Attendants wore block-heel Oxford brogues for stability, and with planes having to make landings to refuel, those capes helped keep them warm during pit stops.
This look was created for United Airlines by in-house designer Zay Smith.
As more flight attendants were hired by more airlines, their uniforms evolved.
In 1939, United Airlines departed from masculine, serious suits to a more sunny, cheerful look.
The uniform matched the color of the airline with a clean short-sleeve dress in white crepe and a navy wool jacket with puffed shoulders.
The above outfits were used for the airline's Douglas DC-3 service.
This look by Hollywood fashion designer Howard Greer featured TWA lettering on the shoulder.
With World War II efforts under way, austerity affected the garment industry.
With less fabric available, outfits became more streamlined.
Designers opted for slimmer silhouettes, and the attire became decidedly more military in style.
1959: Don Loper
This piece by Hollywood designer Don Loper celebrates the Jet Age with sharp, angular features.
As flight became more accessible for more people, the uniforms began to take on a more cheerful tone.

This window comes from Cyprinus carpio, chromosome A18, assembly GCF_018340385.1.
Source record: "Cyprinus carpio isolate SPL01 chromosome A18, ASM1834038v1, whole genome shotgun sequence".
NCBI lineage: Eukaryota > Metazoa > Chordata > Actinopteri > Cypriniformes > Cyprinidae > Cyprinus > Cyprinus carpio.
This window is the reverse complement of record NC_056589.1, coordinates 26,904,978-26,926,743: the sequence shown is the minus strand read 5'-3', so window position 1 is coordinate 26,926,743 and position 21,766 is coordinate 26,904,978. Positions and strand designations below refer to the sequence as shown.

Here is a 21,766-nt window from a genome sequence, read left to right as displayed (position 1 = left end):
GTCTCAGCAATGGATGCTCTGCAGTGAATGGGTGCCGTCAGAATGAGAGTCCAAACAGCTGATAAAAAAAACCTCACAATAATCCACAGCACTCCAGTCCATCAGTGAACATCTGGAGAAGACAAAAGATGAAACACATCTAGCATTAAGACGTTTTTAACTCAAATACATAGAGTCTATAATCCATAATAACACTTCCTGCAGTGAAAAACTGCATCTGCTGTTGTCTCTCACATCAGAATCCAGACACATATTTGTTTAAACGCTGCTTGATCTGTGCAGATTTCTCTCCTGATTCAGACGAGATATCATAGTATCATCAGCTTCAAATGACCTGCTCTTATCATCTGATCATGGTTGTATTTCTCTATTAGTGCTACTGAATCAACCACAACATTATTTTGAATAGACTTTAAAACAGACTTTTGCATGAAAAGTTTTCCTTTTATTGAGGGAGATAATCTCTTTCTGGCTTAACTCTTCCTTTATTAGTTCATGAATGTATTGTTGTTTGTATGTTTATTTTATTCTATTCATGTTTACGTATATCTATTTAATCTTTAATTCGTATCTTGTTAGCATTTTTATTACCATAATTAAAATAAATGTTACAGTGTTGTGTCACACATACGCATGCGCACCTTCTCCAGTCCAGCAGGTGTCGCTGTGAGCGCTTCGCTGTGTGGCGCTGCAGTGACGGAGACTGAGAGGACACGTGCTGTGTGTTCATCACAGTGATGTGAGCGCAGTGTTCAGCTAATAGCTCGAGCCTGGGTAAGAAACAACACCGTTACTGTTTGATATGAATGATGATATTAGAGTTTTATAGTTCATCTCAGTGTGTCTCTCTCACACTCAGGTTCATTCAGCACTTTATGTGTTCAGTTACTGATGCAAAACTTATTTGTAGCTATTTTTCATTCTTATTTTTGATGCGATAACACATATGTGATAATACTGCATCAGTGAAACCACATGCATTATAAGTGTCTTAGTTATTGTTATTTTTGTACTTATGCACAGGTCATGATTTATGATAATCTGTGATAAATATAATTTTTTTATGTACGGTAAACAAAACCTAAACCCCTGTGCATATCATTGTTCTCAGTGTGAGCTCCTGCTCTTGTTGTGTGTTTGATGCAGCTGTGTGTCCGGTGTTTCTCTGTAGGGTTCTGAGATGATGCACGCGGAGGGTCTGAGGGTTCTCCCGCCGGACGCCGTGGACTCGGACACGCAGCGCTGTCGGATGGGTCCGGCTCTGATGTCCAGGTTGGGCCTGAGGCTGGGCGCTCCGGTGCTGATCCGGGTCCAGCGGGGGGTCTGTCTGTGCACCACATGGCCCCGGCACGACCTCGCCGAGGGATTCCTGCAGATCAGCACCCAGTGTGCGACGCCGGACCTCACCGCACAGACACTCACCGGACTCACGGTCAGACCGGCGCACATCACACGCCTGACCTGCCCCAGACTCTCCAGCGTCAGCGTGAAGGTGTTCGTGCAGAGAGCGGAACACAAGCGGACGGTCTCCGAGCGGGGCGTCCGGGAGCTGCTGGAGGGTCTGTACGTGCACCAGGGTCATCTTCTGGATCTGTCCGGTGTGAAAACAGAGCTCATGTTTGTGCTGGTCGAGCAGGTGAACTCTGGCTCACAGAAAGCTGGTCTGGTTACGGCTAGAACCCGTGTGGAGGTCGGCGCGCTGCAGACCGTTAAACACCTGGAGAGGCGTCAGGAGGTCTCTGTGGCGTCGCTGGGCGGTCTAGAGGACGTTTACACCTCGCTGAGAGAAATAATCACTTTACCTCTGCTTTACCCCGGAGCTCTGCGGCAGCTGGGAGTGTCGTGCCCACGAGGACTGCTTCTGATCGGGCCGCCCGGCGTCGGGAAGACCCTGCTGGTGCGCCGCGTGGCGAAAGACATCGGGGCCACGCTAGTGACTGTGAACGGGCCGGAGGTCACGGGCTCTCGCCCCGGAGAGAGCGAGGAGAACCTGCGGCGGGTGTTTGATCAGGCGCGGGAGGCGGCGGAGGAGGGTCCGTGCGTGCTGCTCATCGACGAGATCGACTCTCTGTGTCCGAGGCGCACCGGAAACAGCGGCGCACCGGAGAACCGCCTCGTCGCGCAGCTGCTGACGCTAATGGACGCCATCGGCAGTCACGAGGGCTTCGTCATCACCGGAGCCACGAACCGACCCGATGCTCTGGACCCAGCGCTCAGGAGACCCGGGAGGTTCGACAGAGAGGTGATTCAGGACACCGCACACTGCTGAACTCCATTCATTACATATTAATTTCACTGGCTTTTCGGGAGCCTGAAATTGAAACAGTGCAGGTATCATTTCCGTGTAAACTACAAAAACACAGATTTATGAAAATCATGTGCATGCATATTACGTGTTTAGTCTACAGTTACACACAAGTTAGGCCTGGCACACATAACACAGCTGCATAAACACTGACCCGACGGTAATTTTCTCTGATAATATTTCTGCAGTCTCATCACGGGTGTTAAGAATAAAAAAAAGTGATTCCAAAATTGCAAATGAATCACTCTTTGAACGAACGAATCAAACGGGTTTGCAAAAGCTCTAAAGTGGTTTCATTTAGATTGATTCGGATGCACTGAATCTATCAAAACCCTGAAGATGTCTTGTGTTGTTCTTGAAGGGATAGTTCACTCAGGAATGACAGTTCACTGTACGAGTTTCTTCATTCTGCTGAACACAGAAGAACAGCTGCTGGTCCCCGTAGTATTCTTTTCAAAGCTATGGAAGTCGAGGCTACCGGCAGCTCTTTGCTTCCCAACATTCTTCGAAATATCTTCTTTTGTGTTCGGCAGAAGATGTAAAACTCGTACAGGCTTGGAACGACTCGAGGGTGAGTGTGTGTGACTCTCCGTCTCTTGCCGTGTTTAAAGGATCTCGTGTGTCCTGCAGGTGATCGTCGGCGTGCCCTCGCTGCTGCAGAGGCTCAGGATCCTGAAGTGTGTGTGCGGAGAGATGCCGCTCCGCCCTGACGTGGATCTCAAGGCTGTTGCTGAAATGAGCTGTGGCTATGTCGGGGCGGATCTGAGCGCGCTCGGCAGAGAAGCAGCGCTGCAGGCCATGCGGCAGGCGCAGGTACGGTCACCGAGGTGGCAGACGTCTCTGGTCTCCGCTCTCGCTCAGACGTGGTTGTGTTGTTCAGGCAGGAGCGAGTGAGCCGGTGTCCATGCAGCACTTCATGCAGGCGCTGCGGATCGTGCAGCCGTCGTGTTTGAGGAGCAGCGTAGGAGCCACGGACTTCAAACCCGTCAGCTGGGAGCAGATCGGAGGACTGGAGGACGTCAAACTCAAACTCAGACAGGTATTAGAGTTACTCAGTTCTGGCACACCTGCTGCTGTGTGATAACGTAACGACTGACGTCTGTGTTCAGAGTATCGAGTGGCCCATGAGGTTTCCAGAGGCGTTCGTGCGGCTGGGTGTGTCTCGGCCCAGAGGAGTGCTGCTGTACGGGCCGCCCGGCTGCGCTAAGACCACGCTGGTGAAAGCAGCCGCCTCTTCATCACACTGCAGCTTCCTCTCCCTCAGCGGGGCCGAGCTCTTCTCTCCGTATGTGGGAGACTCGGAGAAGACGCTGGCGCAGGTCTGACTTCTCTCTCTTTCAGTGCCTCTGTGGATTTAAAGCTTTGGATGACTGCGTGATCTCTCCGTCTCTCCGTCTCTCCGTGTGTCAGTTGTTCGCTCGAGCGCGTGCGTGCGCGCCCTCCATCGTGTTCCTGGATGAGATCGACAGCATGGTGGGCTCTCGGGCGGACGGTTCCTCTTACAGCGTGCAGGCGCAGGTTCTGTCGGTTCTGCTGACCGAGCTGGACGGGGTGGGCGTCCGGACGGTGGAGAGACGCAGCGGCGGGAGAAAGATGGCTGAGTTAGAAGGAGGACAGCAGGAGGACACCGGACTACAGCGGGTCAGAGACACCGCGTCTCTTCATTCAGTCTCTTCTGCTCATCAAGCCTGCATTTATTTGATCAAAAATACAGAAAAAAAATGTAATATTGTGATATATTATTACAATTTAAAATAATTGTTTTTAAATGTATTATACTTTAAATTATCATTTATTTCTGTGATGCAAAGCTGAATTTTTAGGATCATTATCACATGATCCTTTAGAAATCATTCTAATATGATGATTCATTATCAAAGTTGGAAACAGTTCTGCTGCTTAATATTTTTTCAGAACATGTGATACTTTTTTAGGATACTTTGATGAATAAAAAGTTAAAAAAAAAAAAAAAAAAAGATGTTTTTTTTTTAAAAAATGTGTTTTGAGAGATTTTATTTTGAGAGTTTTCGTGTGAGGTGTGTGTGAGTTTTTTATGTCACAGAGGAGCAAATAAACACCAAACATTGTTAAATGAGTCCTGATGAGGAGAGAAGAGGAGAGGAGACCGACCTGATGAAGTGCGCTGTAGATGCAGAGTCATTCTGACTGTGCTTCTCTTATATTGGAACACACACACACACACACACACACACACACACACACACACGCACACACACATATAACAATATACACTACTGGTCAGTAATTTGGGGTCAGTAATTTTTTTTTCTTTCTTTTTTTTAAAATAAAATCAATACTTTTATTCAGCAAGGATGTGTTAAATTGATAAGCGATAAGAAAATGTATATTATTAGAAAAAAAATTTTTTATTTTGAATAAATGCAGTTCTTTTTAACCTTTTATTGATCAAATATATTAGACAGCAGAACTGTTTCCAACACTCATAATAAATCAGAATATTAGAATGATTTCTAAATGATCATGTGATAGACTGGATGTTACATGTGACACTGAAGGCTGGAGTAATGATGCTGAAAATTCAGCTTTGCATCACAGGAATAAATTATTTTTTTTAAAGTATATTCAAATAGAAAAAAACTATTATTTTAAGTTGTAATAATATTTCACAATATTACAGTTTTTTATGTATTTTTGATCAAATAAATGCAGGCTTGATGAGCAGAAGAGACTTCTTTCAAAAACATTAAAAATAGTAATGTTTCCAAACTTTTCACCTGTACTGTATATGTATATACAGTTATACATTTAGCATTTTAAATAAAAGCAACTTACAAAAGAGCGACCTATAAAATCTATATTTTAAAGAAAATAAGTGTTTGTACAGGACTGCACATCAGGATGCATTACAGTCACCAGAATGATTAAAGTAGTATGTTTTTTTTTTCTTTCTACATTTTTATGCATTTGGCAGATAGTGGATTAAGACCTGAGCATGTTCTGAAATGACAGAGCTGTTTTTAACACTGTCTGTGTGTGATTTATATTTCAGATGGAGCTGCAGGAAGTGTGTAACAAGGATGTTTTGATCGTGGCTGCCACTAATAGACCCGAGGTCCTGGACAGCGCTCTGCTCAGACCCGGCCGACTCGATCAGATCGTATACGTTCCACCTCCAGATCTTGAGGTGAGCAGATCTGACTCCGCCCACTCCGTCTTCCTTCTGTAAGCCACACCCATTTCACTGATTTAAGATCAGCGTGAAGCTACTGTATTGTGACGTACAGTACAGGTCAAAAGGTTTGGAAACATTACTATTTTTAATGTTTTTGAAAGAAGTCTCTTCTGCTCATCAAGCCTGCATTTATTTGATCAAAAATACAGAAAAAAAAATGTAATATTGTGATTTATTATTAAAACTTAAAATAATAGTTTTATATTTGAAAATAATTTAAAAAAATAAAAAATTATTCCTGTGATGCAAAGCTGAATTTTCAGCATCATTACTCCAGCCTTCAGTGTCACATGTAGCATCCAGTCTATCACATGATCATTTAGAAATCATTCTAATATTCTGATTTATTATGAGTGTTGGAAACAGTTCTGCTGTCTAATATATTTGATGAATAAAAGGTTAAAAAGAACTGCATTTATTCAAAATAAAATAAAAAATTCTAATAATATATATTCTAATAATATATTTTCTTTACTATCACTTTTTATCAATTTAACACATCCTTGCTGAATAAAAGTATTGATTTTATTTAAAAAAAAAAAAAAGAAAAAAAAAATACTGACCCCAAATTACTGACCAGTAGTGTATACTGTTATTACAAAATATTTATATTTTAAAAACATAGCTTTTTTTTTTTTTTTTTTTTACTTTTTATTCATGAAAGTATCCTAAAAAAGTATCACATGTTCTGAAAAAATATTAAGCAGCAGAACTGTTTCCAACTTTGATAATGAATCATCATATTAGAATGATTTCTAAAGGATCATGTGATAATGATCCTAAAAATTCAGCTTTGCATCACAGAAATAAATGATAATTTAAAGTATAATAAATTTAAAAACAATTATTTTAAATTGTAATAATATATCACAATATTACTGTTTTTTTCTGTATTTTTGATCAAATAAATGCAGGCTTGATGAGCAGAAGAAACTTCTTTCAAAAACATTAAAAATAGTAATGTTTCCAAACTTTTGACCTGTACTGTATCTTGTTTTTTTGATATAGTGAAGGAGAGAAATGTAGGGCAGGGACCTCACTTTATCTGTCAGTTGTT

To celebrate flight, the Pan Am attendant uniform mimicked the shape of the jet.
This suit in Tunis blue has flares on the cuff, an angular cut and a fin motif, all in homage to the Jet Age.
1965: Emilio Pucci
Emilio Pucci captures the '60s in full swing.
As the free-wheeling 1960s rolled in, some airlines began doing away with the traditional suits.
In a bold move, now-defunct Braniff International Airways hired Italian designer Emilio Pucci to reimagine its stewardess outfits. In came bold prints, pastels and bursts of color that jolted the airline industry.
Attendants wore bright green, striped calfskin boots, mini dresses, smocks, palazzo pants and nylon jerseys.
They were "non-uniform uniforms" but reflective of Braniff Airways' brand identity.
One of the most outlandish looks was a space bubble helmet that hostesses wore over their heads as passengers boarded the flight.
The helmets were not worn during flight, and they were inconvenient to store. But the Florentine designer was tipping his hat to the space age.